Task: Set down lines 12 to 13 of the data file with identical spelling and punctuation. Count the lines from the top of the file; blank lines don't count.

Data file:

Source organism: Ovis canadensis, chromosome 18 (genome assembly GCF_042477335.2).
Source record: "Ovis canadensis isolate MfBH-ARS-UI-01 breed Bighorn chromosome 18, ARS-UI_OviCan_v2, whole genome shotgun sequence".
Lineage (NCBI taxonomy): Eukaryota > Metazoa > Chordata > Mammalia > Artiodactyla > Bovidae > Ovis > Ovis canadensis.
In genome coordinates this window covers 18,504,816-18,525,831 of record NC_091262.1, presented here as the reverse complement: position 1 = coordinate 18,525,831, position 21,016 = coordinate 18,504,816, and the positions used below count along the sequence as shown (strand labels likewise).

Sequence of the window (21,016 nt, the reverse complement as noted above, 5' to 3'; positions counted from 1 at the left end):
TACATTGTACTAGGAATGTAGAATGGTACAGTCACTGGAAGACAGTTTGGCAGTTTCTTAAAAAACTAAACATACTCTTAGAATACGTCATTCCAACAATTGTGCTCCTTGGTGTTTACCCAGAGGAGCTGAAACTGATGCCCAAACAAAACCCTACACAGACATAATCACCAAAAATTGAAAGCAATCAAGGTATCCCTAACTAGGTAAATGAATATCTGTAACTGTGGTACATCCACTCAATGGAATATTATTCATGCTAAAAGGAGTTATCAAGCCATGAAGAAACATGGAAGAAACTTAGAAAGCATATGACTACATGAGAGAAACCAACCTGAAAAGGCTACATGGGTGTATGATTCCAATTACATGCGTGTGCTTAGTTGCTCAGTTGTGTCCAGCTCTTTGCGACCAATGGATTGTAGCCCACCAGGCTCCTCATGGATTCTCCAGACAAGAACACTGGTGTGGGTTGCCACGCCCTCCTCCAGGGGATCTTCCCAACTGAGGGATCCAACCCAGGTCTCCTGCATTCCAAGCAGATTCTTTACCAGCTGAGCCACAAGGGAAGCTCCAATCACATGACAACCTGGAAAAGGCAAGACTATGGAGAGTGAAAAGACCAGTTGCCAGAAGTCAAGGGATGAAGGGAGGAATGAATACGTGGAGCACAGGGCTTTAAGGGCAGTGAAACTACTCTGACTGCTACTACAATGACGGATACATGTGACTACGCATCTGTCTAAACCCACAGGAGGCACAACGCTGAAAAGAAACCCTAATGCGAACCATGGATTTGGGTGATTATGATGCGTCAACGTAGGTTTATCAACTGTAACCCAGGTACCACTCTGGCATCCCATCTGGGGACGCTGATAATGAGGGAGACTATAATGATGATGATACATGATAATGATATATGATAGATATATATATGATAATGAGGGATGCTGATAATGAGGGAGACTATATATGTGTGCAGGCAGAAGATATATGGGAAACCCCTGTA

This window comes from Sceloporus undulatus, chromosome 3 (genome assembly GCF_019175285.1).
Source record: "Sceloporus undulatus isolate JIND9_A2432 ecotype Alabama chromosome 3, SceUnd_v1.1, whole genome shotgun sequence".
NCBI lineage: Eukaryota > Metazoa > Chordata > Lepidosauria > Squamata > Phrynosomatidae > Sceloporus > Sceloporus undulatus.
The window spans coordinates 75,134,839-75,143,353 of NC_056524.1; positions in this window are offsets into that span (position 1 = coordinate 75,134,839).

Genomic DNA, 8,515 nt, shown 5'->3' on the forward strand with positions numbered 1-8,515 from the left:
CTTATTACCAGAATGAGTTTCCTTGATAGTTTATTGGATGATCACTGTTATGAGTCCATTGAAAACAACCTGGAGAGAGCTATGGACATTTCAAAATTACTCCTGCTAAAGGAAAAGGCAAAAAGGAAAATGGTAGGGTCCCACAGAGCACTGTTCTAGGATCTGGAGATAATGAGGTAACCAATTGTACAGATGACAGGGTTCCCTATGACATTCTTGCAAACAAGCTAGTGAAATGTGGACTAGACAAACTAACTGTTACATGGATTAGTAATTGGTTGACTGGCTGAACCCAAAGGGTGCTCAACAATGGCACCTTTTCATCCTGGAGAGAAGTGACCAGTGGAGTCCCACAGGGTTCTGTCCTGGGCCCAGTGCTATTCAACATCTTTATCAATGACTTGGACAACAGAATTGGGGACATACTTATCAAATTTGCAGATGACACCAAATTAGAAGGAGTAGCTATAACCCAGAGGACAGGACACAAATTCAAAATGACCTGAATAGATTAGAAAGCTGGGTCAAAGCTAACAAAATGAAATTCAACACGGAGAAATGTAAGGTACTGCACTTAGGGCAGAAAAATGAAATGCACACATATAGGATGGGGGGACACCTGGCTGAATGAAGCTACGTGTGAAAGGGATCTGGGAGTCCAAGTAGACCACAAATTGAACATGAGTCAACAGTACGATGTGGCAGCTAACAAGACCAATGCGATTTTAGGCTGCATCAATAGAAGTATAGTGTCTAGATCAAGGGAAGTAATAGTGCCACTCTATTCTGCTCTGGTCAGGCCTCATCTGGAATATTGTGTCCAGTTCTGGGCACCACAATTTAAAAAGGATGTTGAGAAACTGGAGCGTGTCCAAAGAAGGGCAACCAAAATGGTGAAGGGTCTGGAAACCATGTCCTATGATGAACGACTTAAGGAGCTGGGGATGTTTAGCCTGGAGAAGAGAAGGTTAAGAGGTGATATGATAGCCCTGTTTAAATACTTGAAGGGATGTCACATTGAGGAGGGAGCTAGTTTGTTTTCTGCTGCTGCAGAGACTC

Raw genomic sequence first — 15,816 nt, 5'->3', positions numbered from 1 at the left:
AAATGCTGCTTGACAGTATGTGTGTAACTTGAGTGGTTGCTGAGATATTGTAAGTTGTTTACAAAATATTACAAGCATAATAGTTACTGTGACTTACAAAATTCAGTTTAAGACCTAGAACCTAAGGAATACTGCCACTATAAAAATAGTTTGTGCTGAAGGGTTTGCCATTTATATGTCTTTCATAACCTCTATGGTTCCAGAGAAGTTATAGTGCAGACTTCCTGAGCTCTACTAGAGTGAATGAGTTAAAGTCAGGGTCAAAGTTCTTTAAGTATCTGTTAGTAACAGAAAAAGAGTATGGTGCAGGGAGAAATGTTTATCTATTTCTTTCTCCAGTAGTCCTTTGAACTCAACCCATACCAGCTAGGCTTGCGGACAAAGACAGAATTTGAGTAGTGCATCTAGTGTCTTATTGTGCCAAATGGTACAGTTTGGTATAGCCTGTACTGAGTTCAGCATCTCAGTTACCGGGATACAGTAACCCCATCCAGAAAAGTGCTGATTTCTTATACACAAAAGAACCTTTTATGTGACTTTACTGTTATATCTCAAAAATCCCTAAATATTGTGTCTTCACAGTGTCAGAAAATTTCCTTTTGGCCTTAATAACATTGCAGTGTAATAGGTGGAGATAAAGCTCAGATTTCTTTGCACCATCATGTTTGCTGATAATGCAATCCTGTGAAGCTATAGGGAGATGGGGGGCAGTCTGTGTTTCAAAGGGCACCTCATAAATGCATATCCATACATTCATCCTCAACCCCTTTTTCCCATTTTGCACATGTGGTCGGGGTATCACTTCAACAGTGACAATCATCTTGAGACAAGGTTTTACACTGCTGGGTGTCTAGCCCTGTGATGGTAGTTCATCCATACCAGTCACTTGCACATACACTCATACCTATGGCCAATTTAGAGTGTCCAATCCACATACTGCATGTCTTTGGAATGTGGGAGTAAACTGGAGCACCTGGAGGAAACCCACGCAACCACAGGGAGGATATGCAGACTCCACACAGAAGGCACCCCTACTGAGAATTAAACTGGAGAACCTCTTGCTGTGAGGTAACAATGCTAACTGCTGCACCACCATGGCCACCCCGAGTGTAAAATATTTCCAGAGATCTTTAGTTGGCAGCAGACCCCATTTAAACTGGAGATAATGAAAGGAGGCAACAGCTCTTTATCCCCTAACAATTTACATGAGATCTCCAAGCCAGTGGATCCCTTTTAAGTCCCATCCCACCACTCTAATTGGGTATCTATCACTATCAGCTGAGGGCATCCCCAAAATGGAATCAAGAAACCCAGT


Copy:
CTTATTACCAGAATGAGTTTCCTTGATAGTTTATTGGATGATCACTGTTATGAGTCCATTGAAAACAACCTGGAGAGAGCTATGGACATTTCAAAATTACTCCTGCTAAAGGAAAAGGCAAAAAGGAAAATGGTAGGGTCCCACAGAGCACTGTTCTAGGATCTGGAGATAATGAGGTAACCAATTGTACAGATGACAGGGTTCCCTATGACATTCTTGCAAACAAGCTAGTGAAATGTGGACTAGACAAACTAACTGTTACATGGATTAGTAATTGGTTGACTGGCTGAACCCAAAGGGTGCTCAACAATGGCACCTTTTCATCCTGGAGAGAAGTGACCAGTGGAGTCCCACAGGGTTCTGTCCTGGGCCCAGTGCTATTCAACATCTTTATCAATGACTTGGACAACAGAATTGGGGACATACTTATCAAATTTGCAGATGACACCAAATTAGAAGGAGTAGCTATAACCCAGAGGACAGGACACAAATTCAAAATGACCTGAATAGATTAGAAAGCTGGGTCAAAGCTAACAAAATGAAATTCAACACGGAGAAATGTAAGGTACTGCACTTAGGGCAGAAAAATGAAATGCACACATATAGGATGGGGGGACACCTGGCTGAATGAAGCTACGTGTGAAAGGGATCTGGGAGTCCAAGTAGACCACAAATTGAACATGAGTCAACAGTACGATGTGGCAGCTAACAAGACCAATGCGATTTTAGGCTGCATCAATAGAAGTATAGTGTCTAGATCAAGGGAAGTAATAGTGCCACTCTATTCTGCTCTGGTCAGGCCTCATCTGGAATATTGTGTCCAGTTCTGGGCACCACAATTTAAAAAGGATGTTGAGAAACTGGAGCGTGTCCAAAGAAGGGCAACCAAAATGGTGAAGGGTCTGGAAACCATGTCCTATGATGAACGACTTAAGGAGCTGGGGATGTTTAGCCTGGAGAAGAGAAGGTTAAGAGGTGATATGATAGCCCTGTTTAAATACTTGAAGGGATGTCACATTGAGGAGGGAGCTAGTTTGTTTTCTGCTGCTGCAGAGACTC

Raw genomic sequence first — 15,816 nt, 5'->3', positions numbered from 1 at the left: